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I was at a DownEast Home one day when I found these plank shelves from West Elm for $10 a piece. I snatched up the three shelves they had and knew exactly how I wanted to use them.
I tend to like the industrial look -I like when metals mix with wood. Several years back I opted for industrial pipe for our curtain rods and I’ve loved the look and feel. Using the same material as the curtain rods, I made shelf brackets.
I used 1/2″ pipe and it comes precut in 8″, 10″ or 12″ lengths. You’ll also need a flange and a cap and spray paint in the color of your choice. I like the hammered spray paint by Rustoleum – it gives a durable finish.
My shelves aren’t very wide, so I only needed two brackets per shelf. I screwed the pipe directly into the wall through the flange. It would’ve been ideal to screw them into a stud – but there never seems to be a stud where I need it. So I used some strong mollies in the drywall to screw into to prevent them from ripping out.
The shelves are just sitting on the brackets. For safety, you can add a pipe bracket underneath that would screw into the wood to keep it in place.
I really don’t like the staging part of these projects, but after a year we finally have items sitting on the shelves. I ended up using his toys/books as the decorations. Not toys that were purchased to be cute on a shelf, but the toys he actually plays with, the robots, cars, wooden dinosaur and Baby Lit books. So it really only looks like this every week when I tidy up the room and put everything back in its place. The shelves ended up being more functional than decorative and they fit the space perfectly.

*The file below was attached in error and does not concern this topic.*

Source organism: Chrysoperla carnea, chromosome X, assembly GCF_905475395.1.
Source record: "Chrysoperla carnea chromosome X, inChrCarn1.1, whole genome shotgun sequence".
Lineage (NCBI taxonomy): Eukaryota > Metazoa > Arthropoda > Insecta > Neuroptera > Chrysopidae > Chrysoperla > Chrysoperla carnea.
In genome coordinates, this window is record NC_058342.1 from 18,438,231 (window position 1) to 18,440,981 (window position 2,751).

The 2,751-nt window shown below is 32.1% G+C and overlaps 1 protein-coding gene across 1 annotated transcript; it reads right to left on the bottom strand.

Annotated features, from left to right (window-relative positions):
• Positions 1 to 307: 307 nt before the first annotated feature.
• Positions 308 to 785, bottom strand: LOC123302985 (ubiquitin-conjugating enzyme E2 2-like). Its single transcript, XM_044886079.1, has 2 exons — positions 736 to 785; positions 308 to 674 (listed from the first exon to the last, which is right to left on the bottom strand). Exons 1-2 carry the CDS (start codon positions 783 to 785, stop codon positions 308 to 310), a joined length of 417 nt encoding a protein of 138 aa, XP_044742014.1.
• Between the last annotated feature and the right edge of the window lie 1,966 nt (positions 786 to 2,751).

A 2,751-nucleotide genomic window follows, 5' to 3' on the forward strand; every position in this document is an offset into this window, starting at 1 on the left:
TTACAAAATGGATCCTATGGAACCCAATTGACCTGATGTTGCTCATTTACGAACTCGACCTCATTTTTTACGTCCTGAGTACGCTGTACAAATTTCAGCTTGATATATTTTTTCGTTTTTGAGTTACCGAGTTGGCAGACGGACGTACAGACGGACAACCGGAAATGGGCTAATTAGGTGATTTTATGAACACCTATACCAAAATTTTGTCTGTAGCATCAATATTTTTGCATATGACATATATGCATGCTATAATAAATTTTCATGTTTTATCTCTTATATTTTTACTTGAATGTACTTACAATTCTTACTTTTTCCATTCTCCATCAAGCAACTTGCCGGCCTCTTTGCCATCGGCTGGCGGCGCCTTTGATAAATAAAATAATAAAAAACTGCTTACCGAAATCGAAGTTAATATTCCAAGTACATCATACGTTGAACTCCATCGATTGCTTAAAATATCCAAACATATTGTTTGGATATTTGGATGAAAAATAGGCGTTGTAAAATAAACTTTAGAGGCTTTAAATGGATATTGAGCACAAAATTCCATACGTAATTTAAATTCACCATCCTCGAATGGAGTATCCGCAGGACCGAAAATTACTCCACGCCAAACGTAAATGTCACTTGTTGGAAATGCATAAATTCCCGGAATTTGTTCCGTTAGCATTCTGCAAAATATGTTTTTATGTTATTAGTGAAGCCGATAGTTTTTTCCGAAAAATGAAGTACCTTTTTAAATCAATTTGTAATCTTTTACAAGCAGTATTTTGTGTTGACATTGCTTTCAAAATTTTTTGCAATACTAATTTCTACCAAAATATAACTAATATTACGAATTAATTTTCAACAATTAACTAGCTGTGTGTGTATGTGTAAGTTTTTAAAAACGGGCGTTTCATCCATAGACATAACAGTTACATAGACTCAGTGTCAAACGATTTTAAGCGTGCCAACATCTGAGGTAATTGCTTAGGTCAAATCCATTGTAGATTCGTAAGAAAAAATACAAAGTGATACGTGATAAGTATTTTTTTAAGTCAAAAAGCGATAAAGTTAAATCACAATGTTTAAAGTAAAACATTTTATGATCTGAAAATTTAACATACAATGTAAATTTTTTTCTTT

I love a fun and eye catching wall treatment. I’ve used wood treatments in two of the rooms – which is permanent in my mind and really takes some commitment. In my office, I used paint to create a herringbone pattern which took some time but I know the minute I’m bored with it I can paint over it. And now I have my decal wall.
I love the idea of wall decals. You can transform your space using a trendy shape or pattern and the next year when it’s out – you can buy new decals and be trendy again. I thought decals would be the perfect addition to the loft area. Then I priced out decals and I changed my mind. They were crazy expensive for a vinyl sticker and I decided it wasn’t worth it. But my mind was still stuck on the decals so I came up with DIY solution: use Silhouette matte vinyl and cut the shapes yourself. Now I know some shapes would be ridiculous to cut yourself and it wouldn’t be worth it. But what about some fun diamonds or triangles. Or a + sign. This was so easy and it cost me $20 for two rolls of vinyl.
I mapped out my wall and decided how many decals I wanted and how large I wanted them. I then started cutting vinyl to size with a straight edge and rotary cutter. And used the small exacto knife for the cut in portions.
Here’s the wall I measured and prepped.
I used a laser level to make sure everything stayed level. I taped the decals on the wall and then when I knew I measured right, I peeled off the backing and carefully placed them on the wall.
It took me longer to set the level for every row than it did to place the decals in the right spot!
I have an orange peel textured wall and I was worried they wouldn’t stick – After two years, its safe to say they worked just fine. I peeled a corner of one a while back just to see how it will be when I remove them and there was no residue. I could pull them off all tomorrow and put hexagons on the wall!
This would be a great technique for anyone that is renting or has issues with wall commitments. The only downside I see is that the vinyl comes in limited colors. But if you’re in the market for a basic color, and you’re willing to spend time cutting out a shape – you could save buckets of money with DIY wall decals.
DIY USA Wall Art Tutorial can be found here The darling 50 States books (with great illustrations can be found here and here, same author)